Roasted Tomato Bisque

It's winter, and I want tomatoes. This always happens.

So what's a tomato-fiend to do? 

Coax the flavor out of winter tomatoes, that's what.

In Sarah Copeland's Feast, she presents a lovely mid-winter tomato soup (that, yes, would probably be even better if it were a late-summer soup) that guarantees satisfaction of any tomato craving. 

Roasting tomatoes puts your taste buds on full blast: think intense, sweet, and smoky. Think perfect for pairing with rosemary or paprika or thyme. Think the perfect tomato on steroids. 

Yes, yes, I hear you that one should roast tomatoes in the summer when they're at their peak. And I agree with you. But, even in the winter with mealy Romas or hefty greenhouse tomatoes, you're going to get good results. Now imagine roasting tomatoes alongside some sweet red bell peppers, hearty onions, and pungent garlic? 

People, we're talking full-on, umami heaven.

How about some tomato roasting tips?

  • Roast flesh-side down. This helps trap the pulp and seeds and makes for easy skin removal. Plus it lends a nice char to the skin.
  • You can choose to remove the pulp and seeds, but your roasted tomatoes will be drier and, perhaps, a little less intense. For this soup, you don't need drier tomatoes, but you might have other needs on other days.
  • You can also remove the skins at the end of the roasting. I didn't for this soup because I wanted a little more texture in the soup. But most times, you're going to want to peel the skin off of the tomato at the end. 
  • Don't be afraid to roast more tomatoes than are called for here. Just put the leftover roasted tomatoes in the fridge. They won't last very long anyway. Because you're going to eat them as midnight snacks.

After a quick purée and a splash of dairy, you've got yourself a tomato bisque. Top this soup off with some fat--really green olive oil and a shaving of Parmesan cheese--and we're all set no matter the season.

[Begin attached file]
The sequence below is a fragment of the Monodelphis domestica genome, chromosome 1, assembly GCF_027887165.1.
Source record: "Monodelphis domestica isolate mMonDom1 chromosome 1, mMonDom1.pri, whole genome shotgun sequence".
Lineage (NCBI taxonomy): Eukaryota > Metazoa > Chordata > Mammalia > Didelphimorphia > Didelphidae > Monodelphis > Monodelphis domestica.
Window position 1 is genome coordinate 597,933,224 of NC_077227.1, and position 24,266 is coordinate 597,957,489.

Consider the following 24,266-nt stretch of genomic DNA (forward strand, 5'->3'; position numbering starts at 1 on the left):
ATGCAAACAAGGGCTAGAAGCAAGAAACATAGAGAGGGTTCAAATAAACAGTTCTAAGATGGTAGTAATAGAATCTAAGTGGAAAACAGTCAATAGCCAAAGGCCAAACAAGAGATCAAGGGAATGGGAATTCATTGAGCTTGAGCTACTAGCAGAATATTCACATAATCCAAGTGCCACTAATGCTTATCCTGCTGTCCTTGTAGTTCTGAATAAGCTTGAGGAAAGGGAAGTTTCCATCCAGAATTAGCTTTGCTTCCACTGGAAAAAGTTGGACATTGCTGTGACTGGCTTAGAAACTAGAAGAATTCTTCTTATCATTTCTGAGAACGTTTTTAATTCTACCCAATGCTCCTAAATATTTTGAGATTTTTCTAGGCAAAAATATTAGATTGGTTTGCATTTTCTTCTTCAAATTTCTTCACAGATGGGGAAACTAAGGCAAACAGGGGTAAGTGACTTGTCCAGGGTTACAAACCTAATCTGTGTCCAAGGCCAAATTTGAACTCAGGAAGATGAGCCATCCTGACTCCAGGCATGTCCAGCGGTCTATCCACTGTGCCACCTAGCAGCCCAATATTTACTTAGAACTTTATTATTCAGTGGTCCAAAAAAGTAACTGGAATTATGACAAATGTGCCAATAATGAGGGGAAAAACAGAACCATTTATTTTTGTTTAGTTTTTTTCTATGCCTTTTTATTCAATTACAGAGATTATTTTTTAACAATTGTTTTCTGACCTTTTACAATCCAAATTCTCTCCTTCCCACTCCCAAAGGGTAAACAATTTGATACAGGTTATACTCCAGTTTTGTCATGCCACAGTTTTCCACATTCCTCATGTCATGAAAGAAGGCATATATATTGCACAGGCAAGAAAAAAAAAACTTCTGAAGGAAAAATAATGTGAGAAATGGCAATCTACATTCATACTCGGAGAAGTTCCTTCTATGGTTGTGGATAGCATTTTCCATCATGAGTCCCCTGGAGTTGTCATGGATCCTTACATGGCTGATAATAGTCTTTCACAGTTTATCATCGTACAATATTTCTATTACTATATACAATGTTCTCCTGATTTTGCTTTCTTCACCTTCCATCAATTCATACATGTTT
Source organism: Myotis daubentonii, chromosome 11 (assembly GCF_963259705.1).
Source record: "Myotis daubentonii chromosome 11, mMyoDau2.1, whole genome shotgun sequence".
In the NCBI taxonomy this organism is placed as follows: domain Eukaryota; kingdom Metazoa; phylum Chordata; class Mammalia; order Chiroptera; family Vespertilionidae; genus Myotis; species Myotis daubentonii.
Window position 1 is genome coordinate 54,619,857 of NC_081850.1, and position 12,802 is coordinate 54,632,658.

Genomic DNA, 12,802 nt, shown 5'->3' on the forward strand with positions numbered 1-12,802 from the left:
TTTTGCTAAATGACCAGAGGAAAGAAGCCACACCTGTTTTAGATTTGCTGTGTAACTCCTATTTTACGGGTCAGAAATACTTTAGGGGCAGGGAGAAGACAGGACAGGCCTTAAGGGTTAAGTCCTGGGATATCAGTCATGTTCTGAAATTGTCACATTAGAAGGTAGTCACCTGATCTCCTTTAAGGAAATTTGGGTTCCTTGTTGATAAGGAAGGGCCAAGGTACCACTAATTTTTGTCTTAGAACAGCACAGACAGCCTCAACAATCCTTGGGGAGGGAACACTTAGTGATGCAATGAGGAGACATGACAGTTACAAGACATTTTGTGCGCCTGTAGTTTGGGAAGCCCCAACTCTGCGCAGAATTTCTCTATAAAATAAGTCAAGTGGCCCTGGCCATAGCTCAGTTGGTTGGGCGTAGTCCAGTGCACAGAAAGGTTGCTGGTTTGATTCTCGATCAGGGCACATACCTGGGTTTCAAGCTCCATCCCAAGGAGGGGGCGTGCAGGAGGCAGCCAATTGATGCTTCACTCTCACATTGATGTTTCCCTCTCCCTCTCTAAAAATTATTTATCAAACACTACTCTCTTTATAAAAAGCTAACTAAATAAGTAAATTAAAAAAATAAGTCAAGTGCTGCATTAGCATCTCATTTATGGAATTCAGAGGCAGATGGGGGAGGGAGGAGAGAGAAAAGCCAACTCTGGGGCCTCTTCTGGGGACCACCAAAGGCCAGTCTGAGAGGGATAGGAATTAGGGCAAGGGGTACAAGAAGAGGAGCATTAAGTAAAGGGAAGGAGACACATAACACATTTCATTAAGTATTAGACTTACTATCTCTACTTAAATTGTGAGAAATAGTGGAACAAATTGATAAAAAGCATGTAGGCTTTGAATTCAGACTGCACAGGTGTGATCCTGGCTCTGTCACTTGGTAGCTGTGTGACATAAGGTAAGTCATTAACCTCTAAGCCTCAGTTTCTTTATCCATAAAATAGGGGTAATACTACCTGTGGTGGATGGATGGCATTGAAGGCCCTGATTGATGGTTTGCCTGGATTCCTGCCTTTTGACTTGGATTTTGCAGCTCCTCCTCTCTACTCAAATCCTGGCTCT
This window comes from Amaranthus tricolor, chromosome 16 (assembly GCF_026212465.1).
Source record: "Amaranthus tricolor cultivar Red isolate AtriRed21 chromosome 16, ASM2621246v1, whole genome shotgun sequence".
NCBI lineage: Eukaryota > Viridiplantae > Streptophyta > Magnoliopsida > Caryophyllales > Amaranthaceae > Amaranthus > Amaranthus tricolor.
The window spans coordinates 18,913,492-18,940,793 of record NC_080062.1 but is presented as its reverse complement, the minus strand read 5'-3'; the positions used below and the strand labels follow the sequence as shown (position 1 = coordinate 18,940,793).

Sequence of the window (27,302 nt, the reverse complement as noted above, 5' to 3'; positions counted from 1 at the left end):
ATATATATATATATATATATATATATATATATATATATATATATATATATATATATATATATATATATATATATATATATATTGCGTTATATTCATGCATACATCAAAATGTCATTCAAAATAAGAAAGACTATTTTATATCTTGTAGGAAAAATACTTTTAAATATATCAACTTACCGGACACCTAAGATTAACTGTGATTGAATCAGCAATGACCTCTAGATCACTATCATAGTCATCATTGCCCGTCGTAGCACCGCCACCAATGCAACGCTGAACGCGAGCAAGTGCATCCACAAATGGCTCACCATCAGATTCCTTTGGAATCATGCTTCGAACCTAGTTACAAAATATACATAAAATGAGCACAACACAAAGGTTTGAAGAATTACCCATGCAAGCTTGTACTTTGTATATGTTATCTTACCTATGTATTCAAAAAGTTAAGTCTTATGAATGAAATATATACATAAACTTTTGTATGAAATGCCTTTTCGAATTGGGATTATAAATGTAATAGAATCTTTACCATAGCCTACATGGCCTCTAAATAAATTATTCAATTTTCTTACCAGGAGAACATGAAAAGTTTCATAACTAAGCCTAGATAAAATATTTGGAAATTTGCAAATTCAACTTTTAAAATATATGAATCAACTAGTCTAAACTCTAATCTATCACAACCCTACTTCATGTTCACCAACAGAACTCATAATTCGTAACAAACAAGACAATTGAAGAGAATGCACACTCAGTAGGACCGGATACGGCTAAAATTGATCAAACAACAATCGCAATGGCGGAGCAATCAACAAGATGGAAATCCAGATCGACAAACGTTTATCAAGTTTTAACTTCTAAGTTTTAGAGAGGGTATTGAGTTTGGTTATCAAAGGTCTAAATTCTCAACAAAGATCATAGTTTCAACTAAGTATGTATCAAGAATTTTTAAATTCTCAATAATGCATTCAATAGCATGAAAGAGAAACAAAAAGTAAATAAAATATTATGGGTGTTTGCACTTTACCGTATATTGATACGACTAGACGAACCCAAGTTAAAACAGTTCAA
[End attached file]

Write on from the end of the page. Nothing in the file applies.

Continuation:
What more do you need? I think just a hunk of bread on the side. Maybe even rub a garlic clove all over the bread. Maybe slather some butter on that bread. Maybe not.

People, we're having tomatoes in January. 


Roasted Tomato Bisque

Adapted from Sarah Copeland's Feast

4 Servings

Olive oil, for the baking sheets and veggies
5 large tomatoes, quartered
salt and pepper
1/2 tsp paprika, plus more for seasoning
1 red bell pepper, seeded and quartered
2 large yellow onions, quartered
4 garlic cloves, smashed
2½ cups veggie or chicken broth
½-1 cup milk (or cream or ½ and ½)
Olive oil and Parmesan cheese for garnish

1. Preheat oven to 400°F. Brush two rimmed baking sheets with olive oil. Spread the tomatoes out on one of the baking sheets, season with salt, black pepper, and ½ tsp of paprika. Add 2 garlic cloves to the baking sheet. Toss the bell pepper, onions, and remaining 2 cloves of garlic with olive oil in a large bowl, season with salt and black pepper, and spread out on a second baking sheet. Roast the tomatoes and veggies for about 30-40 minutes, stirring the veggies about halfway through.

2.  Transfer the tomatoes and vegetables to a blender or food processor and add the stock. Blend until smooth, about 3 minutes. (If you have an immersion blender, by all means, go to it in a large stock pot.) Transfer the blended veggies to a large stock pot. 

3.  Add ½ cup milk and stir to combine. (Or you can use cream or half and half. You choose how thick you want your soup. Or maybe you want almond milk instead to keep this vegan.) Taste and add up to ½ cup more milk, and season with salt and more paprika, if needed. Keep warm over low heat until ready to serve.

4.  Ladle the soup into bowls and drizzle with olive oil. Shave some Parmesan over the top.


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